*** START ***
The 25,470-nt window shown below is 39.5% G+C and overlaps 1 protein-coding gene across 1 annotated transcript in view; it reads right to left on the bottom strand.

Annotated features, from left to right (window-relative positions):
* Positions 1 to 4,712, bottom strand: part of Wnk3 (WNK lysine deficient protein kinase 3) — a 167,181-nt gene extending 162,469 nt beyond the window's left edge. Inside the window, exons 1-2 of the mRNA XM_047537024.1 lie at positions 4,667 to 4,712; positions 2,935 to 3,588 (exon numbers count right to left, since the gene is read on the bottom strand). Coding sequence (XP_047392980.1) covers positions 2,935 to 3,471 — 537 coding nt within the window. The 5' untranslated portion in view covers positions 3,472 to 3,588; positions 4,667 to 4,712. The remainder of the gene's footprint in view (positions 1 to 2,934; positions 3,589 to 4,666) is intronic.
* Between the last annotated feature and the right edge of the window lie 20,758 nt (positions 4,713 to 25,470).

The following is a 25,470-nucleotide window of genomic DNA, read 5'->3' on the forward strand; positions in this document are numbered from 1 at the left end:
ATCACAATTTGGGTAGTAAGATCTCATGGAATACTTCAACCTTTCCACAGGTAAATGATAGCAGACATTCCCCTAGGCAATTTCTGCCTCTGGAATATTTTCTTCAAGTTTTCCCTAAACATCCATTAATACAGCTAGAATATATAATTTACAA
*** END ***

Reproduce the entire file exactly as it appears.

The 25,470-nt window shown below is 39.5% G+C and overlaps 1 protein-coding gene across 1 annotated transcript in view; it reads right to left on the bottom strand.

Annotated features, from left to right (window-relative positions):
* Positions 1 to 4,712, bottom strand: part of Wnk3 (WNK lysine deficient protein kinase 3) — a 167,181-nt gene extending 162,469 nt beyond the window's left edge. Inside the window, exons 1-2 of the mRNA XM_047537024.1 lie at positions 4,667 to 4,712; positions 2,935 to 3,588 (exon numbers count right to left, since the gene is read on the bottom strand). Coding sequence (XP_047392980.1) covers positions 2,935 to 3,471 — 537 coding nt within the window. The 5' untranslated portion in view covers positions 3,472 to 3,588; positions 4,667 to 4,712. The remainder of the gene's footprint in view (positions 1 to 2,934; positions 3,589 to 4,666) is intronic.
* Between the last annotated feature and the right edge of the window lie 20,758 nt (positions 4,713 to 25,470).

The following is a 25,470-nucleotide window of genomic DNA, read 5'->3' on the forward strand; positions in this document are numbered from 1 at the left end:
ATCACAATTTGGGTAGTAAGATCTCATGGAATACTTCAACCTTTCCACAGGTAAATGATAGCAGACATTCCCCTAGGCAATTTCTGCCTCTGGAATATTTTCTTCAAGTTTTCCCTAAACATCCATTAATACAGCTAGAATATATAATTTACAA